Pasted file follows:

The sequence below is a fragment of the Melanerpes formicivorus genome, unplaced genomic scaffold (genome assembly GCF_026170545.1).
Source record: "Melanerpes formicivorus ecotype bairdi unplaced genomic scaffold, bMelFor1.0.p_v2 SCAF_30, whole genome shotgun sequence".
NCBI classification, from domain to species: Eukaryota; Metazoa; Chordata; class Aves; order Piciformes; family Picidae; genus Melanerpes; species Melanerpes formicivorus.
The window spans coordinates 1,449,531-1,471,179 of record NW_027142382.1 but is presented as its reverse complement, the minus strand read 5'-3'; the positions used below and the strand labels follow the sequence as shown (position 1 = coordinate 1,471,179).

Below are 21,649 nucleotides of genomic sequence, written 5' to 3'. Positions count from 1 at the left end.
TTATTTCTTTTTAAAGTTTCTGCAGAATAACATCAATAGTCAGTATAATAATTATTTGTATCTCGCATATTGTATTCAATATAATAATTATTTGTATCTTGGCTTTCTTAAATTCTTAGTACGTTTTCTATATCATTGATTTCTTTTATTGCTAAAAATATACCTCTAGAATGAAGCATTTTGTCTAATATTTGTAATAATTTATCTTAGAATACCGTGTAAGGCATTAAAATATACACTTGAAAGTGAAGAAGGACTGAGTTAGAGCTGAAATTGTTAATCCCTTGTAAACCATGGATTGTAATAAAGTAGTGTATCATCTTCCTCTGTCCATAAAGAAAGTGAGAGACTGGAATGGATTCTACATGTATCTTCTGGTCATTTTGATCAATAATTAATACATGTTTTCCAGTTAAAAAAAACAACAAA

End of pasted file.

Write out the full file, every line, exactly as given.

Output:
The sequence below is a fragment of the Melanerpes formicivorus genome, unplaced genomic scaffold (genome assembly GCF_026170545.1).
Source record: "Melanerpes formicivorus ecotype bairdi unplaced genomic scaffold, bMelFor1.0.p_v2 SCAF_30, whole genome shotgun sequence".
NCBI classification, from domain to species: Eukaryota; Metazoa; Chordata; class Aves; order Piciformes; family Picidae; genus Melanerpes; species Melanerpes formicivorus.
The window spans coordinates 1,449,531-1,471,179 of record NW_027142382.1 but is presented as its reverse complement, the minus strand read 5'-3'; the positions used below and the strand labels follow the sequence as shown (position 1 = coordinate 1,471,179).

Below are 21,649 nucleotides of genomic sequence, written 5' to 3'. Positions count from 1 at the left end.
TTATTTCTTTTTAAAGTTTCTGCAGAATAACATCAATAGTCAGTATAATAATTATTTGTATCTCGCATATTGTATTCAATATAATAATTATTTGTATCTTGGCTTTCTTAAATTCTTAGTACGTTTTCTATATCATTGATTTCTTTTATTGCTAAAAATATACCTCTAGAATGAAGCATTTTGTCTAATATTTGTAATAATTTATCTTAGAATACCGTGTAAGGCATTAAAATATACACTTGAAAGTGAAGAAGGACTGAGTTAGAGCTGAAATTGTTAATCCCTTGTAAACCATGGATTGTAATAAAGTAGTGTATCATCTTCCTCTGTCCATAAAGAAAGTGAGAGACTGGAATGGATTCTACATGTATCTTCTGGTCATTTTGATCAATAATTAATACATGTTTTCCAGTTAAAAAAAACAACAAA